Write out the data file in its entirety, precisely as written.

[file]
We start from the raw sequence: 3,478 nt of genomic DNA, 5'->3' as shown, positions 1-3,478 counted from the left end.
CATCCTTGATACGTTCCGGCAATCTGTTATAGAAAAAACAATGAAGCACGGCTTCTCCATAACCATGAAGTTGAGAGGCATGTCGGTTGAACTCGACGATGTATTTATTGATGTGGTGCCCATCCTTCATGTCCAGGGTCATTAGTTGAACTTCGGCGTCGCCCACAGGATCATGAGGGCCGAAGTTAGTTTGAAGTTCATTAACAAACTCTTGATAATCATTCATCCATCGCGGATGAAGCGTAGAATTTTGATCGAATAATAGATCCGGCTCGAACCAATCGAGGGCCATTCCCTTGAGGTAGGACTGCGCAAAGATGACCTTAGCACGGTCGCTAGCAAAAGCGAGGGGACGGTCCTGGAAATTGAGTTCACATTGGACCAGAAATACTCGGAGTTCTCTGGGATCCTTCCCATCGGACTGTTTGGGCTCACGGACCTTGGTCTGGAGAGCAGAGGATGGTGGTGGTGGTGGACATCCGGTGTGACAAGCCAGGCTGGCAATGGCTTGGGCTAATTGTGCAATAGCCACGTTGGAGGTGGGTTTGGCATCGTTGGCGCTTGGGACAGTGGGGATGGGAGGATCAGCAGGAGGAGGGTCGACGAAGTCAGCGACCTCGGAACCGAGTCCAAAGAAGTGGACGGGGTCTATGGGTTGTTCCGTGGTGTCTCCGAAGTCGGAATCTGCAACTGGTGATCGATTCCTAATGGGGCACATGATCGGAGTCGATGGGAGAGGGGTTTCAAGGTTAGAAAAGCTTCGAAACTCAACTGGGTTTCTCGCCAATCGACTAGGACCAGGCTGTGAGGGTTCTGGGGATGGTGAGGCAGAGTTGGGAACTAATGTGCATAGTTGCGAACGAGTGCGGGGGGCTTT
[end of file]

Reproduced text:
We start from the raw sequence: 3,478 nt of genomic DNA, 5'->3' as shown, positions 1-3,478 counted from the left end.
CATCCTTGATACGTTCCGGCAATCTGTTATAGAAAAAACAATGAAGCACGGCTTCTCCATAACCATGAAGTTGAGAGGCATGTCGGTTGAACTCGACGATGTATTTATTGATGTGGTGCCCATCCTTCATGTCCAGGGTCATTAGTTGAACTTCGGCGTCGCCCACAGGATCATGAGGGCCGAAGTTAGTTTGAAGTTCATTAACAAACTCTTGATAATCATTCATCCATCGCGGATGAAGCGTAGAATTTTGATCGAATAATAGATCCGGCTCGAACCAATCGAGGGCCATTCCCTTGAGGTAGGACTGCGCAAAGATGACCTTAGCACGGTCGCTAGCAAAAGCGAGGGGACGGTCCTGGAAATTGAGTTCACATTGGACCAGAAATACTCGGAGTTCTCTGGGATCCTTCCCATCGGACTGTTTGGGCTCACGGACCTTGGTCTGGAGAGCAGAGGATGGTGGTGGTGGTGGACATCCGGTGTGACAAGCCAGGCTGGCAATGGCTTGGGCTAATTGTGCAATAGCCACGTTGGAGGTGGGTTTGGCATCGTTGGCGCTTGGGACAGTGGGGATGGGAGGATCAGCAGGAGGAGGGTCGACGAAGTCAGCGACCTCGGAACCGAGTCCAAAGAAGTGGACGGGGTCTATGGGTTGTTCCGTGGTGTCTCCGAAGTCGGAATCTGCAACTGGTGATCGATTCCTAATGGGGCACATGATCGGAGTCGATGGGAGAGGGGTTTCAAGGTTAGAAAAGCTTCGAAACTCAACTGGGTTTCTCGCCAATCGACTAGGACCAGGCTGTGAGGGTTCTGGGGATGGTGAGGCAGAGTTGGGAACTAATGTGCATAGTTGCGAACGAGTGCGGGGGGCTTT